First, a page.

Do not be concerned that you have only made reference to procreational sex and not made any reference to recreational sex. There will be plenty of time for that as your child gets a little older. You’ll also have time later to explain how two moms or two fathers can have a baby, and you’ll discuss adoption, single parent families, and the whole shebang as time goes along.
Of course, single parents and gay and lesbian parents will want to have that discussion right about now. However you had your child, you will want to, in a matter-of-fact way, let your child know how it happened. Here’s one example: “Mommy adopted you. That means another man and woman made you. They could not raise you and that is when Mommy got you. Mommy wanted you as her baby and I couldn’t love you any more than I do.” I’m sure you’ll have so many more talks, but the best time to tell your child how he was adopted is generally when you have the sperm and egg discussion. Gay and lesbian parents will do the same, explaining their particular situation of how they became parents.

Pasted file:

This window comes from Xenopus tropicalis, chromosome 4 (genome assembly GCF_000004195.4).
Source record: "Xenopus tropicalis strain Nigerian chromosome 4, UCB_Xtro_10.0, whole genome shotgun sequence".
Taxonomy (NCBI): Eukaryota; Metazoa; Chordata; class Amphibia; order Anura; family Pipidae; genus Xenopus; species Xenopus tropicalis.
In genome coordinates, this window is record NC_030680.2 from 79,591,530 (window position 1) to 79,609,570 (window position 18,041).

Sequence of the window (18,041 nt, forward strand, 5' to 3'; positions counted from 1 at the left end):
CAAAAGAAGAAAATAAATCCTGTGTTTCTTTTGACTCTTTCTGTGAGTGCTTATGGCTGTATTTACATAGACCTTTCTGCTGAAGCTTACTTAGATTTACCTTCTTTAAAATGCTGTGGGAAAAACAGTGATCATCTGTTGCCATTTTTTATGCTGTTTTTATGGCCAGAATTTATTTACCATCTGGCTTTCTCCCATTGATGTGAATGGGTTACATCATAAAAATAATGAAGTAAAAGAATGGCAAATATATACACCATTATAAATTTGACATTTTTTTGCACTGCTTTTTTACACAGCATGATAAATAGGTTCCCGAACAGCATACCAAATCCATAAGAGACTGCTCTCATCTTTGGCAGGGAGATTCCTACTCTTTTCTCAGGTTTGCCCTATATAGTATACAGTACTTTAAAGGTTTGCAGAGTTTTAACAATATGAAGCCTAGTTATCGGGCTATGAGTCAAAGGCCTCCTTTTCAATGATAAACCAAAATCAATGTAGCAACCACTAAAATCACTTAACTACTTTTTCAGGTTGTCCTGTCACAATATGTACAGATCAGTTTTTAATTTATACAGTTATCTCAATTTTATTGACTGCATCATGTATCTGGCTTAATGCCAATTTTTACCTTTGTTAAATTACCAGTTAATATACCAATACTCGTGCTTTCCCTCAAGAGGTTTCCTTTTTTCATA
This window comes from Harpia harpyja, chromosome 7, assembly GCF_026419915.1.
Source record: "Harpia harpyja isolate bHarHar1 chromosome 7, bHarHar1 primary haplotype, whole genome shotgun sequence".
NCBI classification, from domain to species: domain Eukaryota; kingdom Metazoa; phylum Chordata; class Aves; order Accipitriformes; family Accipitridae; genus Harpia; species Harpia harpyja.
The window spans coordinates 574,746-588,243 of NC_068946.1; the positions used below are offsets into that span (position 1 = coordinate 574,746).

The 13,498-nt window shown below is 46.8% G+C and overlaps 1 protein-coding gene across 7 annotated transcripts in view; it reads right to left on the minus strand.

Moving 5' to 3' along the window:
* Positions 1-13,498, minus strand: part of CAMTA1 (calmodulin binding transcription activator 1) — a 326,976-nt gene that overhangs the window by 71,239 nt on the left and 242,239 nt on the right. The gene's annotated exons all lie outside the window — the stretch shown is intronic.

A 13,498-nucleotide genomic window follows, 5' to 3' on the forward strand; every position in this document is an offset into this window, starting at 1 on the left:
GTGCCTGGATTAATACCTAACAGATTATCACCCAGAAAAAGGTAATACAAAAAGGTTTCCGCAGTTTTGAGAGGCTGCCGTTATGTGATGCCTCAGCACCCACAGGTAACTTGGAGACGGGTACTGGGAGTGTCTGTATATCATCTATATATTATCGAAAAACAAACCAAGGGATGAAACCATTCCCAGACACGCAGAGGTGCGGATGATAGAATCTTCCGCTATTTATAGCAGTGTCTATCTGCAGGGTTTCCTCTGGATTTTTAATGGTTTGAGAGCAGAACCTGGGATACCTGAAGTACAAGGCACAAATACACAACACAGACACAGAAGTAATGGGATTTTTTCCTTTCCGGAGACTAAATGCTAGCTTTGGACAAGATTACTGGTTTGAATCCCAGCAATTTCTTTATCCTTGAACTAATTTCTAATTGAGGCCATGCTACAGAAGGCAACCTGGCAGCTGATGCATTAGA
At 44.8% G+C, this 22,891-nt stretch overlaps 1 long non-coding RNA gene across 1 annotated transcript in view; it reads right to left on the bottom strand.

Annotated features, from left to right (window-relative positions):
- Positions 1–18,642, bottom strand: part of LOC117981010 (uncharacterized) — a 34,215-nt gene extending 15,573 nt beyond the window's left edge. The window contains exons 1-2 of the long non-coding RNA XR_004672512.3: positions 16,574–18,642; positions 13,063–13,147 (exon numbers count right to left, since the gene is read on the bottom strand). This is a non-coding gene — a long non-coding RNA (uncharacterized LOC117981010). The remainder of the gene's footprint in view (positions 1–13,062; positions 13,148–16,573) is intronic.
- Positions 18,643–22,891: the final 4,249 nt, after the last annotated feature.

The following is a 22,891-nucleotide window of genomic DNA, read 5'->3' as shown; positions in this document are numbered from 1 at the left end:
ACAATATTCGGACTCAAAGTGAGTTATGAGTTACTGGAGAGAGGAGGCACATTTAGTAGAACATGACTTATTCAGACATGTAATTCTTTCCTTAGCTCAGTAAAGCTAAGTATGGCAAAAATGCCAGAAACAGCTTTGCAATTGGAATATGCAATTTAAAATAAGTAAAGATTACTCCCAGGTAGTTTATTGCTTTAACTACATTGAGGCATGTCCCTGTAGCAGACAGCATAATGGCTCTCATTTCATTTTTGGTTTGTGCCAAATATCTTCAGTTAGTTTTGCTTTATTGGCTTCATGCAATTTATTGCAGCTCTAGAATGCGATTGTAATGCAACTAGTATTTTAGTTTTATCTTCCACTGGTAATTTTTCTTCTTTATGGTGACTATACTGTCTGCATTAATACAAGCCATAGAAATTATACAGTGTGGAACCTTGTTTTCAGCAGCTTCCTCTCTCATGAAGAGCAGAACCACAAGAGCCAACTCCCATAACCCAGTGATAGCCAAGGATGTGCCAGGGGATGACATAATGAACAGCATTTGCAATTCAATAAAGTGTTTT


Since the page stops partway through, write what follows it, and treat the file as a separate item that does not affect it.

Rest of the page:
Regardless of the family’s individual circumstances and irrespective of family makeup, our five- or six-year-olds will handle these talks very well. Most all will cringe when the penis-in-vagina part comes but they’ll manage all of this in good fashion. The only question is will you?
It’s Never Too Early
Don’t ever forget: it’s never too early, but it can be too late! What I want you to do as you move forward with your five- or six-year-old is to periodically feed her little bits of information, personal values, and guidance about different aspects of sex and sexuality. There’s no particular “flow” to follow when sharing with your child your wisdom on sexual matters. You certainly will not talk about sex every day, or even every week. Sometimes it will come up more often and other times you will have what seem like long dry spells. When a teachable moment presents itself, however, you should try to take advantage of it. They usually occur without any warning, but with all the different sexual messages that our kids receive every day there are more than enough opportunities for you to pick and choose the ones you will comment on with your child. Your formally planned talks will probably occur several times a year, possibly more, and will focus on information that you believe your child should learn.